But that night after dinner and a whisky and soda by the fire before going to bed, as Francis Macomber lay on his cot with the mosquito bar over him and listened to the night noises it was not all over. It was neither all over nor was it beginning. It was there exactly as it happened with some parts of it indelibly emphasized and he was miserably ashamed at it. But more than shame he felt cold, hollow fear in him. The fear was still there like a cold slimy hollow in all the emptiness where once his confidence had been and it made him feel sick. It was still there with him now.

His wife had been through with him before but it never lasted. He was very wealthy, and would be much wealthier, and he knew she would not leave him ever now. That was one of the few things that he really knew. He knew about that, about motor cycles–that was earliest–about motor cars, about duck-shooting, about fishing, trout, salmon and big-sea, about sex in books, many books, too many books, about all court games, about dogs, not much about horses, about hanging on to his money, about most of the other things his world dealt in, and about his wife not leaving him. His wife had been a great beauty and she was still a great beauty in Africa, but she was not a great enough beauty any more at home to be able to leave him and better herself and she knew it and he knew it. She had missed the chance to leave him and he knew it. If he had been better with women she would probably have started to worry about him getting another new, beautiful wife; but she knew too much about him to worry about him either. Also, he had always had a great tolerance which seemed the nicest thing about him if it were not the most sinister.

They had a sound basis of union. Margot was too beautiful for Macomber to divorce her and Macomber had too much money for Margot ever to leave him.

Their figures stay boyish when they’re fifty. The great American boy-men. Damned strange people. But he liked this Macomber now. Damned strange fellow. Probably meant the end of cuckoldry too. Well, that would be a damned good thing. Damned good thing. Beggar had probably been afraid all his life. Don’t know what started it. But over now. Hadn’t had time to be afraid with the buff. That and being angry too. Motor car too. Motor cars made it familiar. Be a damn fire eater now. He’d seen it in the war work the same way. More of a change than any loss of virginity. Fear gone like an operation. Something else grew in its place. Main thing a man had. Made him into a man. Women knew it too. No bloody fear.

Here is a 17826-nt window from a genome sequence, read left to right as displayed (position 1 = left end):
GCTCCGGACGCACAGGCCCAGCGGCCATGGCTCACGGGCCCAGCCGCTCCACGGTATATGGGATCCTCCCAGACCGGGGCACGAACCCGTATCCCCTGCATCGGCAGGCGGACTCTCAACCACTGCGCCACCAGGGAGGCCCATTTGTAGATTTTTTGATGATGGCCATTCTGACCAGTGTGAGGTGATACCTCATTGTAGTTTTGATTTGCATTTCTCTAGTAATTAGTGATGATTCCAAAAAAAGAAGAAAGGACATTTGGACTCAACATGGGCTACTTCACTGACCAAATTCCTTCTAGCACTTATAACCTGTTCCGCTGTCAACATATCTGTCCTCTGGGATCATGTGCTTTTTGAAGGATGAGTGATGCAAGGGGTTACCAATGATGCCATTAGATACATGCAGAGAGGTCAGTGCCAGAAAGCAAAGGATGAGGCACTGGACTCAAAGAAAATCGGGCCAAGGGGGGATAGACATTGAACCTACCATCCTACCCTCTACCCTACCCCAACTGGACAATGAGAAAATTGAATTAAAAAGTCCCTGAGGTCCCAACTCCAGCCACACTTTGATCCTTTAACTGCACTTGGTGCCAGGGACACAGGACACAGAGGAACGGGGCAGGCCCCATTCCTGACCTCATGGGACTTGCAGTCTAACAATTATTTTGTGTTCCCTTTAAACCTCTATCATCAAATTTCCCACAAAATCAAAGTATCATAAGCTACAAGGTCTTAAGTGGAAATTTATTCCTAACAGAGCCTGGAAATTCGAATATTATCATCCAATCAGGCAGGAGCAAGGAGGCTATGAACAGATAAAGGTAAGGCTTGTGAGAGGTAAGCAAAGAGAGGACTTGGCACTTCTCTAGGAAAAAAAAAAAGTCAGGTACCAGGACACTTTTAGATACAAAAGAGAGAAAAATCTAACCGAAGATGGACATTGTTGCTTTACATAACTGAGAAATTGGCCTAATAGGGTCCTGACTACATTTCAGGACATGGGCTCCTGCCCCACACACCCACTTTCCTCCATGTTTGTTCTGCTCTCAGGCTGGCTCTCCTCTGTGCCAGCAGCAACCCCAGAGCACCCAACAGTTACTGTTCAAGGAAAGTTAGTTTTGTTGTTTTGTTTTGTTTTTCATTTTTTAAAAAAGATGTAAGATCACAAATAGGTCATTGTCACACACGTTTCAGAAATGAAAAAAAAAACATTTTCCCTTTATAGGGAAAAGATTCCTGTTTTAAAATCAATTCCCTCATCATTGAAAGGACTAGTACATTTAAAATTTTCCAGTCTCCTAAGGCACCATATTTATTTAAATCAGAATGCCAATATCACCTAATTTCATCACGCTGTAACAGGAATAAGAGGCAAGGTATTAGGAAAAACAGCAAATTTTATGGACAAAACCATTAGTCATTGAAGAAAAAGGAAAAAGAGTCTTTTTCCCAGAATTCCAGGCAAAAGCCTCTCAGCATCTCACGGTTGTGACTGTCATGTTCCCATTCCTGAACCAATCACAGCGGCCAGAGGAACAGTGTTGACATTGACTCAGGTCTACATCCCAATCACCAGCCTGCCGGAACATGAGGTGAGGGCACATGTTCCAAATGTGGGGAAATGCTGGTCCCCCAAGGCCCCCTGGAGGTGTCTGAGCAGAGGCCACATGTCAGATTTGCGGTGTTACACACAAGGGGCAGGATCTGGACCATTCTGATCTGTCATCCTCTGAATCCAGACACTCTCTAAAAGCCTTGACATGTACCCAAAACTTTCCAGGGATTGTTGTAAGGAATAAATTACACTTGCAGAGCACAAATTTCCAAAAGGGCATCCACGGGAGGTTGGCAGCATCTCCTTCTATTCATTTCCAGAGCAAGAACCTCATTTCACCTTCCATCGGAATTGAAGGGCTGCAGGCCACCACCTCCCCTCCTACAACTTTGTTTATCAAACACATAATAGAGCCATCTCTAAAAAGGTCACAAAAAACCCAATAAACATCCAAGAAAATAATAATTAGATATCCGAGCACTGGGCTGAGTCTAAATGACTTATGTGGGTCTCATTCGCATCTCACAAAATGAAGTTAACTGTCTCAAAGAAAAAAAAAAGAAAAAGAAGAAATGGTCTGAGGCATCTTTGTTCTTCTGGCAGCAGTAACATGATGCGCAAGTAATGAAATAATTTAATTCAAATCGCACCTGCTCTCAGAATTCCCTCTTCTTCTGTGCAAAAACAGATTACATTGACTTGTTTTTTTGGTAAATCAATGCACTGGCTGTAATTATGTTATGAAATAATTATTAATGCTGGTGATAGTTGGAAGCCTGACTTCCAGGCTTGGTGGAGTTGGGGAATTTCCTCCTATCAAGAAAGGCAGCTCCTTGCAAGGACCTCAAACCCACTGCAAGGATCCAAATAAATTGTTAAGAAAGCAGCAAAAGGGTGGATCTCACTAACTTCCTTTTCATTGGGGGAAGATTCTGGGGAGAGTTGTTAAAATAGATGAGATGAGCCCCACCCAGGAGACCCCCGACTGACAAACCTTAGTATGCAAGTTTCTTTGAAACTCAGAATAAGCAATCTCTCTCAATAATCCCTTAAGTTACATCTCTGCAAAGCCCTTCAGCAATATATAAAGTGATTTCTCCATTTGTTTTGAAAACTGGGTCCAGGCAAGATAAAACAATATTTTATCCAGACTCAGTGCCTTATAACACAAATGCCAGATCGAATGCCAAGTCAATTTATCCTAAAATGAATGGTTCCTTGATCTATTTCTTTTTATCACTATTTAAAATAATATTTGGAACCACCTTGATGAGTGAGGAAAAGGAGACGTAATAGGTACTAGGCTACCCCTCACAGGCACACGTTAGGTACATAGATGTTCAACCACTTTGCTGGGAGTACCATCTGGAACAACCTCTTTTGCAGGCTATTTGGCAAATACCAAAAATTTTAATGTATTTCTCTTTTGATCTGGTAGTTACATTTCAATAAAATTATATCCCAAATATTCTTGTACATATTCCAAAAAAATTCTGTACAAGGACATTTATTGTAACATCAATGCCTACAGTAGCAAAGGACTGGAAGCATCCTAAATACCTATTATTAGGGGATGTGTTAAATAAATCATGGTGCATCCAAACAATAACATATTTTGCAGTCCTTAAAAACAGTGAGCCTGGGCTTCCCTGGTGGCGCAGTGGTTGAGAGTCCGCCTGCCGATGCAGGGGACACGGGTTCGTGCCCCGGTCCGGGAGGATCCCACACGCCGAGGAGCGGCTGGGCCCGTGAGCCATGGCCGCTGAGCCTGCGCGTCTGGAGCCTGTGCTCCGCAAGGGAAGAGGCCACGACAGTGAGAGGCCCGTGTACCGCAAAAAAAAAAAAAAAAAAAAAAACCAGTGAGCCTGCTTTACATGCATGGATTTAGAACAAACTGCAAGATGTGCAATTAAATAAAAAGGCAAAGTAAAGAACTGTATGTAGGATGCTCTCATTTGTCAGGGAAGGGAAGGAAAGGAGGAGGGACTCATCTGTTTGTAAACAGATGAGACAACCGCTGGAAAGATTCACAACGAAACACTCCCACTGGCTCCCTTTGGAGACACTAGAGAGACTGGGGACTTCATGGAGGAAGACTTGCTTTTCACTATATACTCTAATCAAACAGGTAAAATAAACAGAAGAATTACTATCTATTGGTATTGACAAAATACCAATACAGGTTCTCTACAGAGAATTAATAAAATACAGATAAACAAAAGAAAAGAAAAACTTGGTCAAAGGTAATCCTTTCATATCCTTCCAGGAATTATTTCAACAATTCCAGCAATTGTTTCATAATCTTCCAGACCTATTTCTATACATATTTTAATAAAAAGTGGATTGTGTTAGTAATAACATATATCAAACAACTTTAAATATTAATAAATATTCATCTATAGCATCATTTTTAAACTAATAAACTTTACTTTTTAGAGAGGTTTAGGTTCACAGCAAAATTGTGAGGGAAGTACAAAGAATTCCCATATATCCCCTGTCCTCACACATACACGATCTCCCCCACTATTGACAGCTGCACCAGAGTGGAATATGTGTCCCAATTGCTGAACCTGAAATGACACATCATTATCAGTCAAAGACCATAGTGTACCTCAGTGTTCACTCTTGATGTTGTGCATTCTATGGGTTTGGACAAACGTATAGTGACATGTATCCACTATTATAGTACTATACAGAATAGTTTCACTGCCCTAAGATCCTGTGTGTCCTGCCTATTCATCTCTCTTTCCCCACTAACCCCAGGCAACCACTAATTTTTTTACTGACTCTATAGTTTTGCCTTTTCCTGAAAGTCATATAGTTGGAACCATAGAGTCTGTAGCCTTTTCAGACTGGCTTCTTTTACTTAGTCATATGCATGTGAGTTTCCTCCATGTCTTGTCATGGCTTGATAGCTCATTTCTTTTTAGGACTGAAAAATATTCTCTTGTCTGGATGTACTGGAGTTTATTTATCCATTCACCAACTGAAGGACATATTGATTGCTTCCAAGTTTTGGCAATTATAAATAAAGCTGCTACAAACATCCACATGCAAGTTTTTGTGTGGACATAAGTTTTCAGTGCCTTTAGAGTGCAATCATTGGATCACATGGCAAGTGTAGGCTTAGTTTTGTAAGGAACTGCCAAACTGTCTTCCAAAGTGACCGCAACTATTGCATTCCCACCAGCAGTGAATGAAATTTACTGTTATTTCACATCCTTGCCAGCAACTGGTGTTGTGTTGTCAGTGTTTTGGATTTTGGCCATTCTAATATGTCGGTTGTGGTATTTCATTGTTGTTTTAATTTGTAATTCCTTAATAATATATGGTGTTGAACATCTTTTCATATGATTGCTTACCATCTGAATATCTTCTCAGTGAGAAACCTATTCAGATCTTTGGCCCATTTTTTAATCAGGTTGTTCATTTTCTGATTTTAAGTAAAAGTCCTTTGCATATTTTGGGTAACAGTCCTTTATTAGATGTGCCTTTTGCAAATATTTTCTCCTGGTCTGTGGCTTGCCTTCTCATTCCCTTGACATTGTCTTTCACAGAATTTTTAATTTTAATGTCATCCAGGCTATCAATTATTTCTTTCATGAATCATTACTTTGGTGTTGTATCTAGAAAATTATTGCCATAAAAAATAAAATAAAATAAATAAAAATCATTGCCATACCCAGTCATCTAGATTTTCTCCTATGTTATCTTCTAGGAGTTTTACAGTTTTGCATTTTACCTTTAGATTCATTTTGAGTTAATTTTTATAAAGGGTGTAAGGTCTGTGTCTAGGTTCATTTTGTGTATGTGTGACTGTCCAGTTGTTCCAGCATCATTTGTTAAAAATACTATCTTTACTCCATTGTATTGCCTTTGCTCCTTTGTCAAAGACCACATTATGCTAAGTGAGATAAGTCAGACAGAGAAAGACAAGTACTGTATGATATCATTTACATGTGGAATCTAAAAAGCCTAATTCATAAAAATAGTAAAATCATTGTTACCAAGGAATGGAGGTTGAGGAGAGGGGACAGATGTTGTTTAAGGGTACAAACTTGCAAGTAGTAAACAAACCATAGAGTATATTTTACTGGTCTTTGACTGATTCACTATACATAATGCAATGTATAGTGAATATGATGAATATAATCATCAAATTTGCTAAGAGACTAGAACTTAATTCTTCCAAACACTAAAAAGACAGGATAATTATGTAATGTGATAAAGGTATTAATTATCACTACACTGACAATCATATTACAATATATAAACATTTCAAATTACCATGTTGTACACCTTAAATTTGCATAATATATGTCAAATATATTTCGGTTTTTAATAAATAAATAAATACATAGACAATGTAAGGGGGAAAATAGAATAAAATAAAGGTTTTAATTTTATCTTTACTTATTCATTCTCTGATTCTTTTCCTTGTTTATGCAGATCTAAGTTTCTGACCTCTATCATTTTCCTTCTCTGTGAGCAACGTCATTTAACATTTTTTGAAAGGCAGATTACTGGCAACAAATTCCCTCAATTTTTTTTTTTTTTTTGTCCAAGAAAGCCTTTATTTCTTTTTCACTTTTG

From the far corner of the seat Margaret Macomber looked at the two of them. There was no change in Wilson. She saw Wilson as she had seen him the day before when she had first realized what his great talent was. But she saw the change in Francis Macomber now.

“You’ve gotten awfully brave, awfully suddenly,” his wife said contemptuously, but her contempt was not secure. She was very afraid of something.

Macomber laughed, a very natural hearty laugh. “You know I have,” he said. “I really have.”

“Isn’t it sort of late?” Margot said bitterly. Because she had done the best she could for many years back and the way they were together now was no one person’s fault.

“Not for me,” said Macomber.

Entire story here.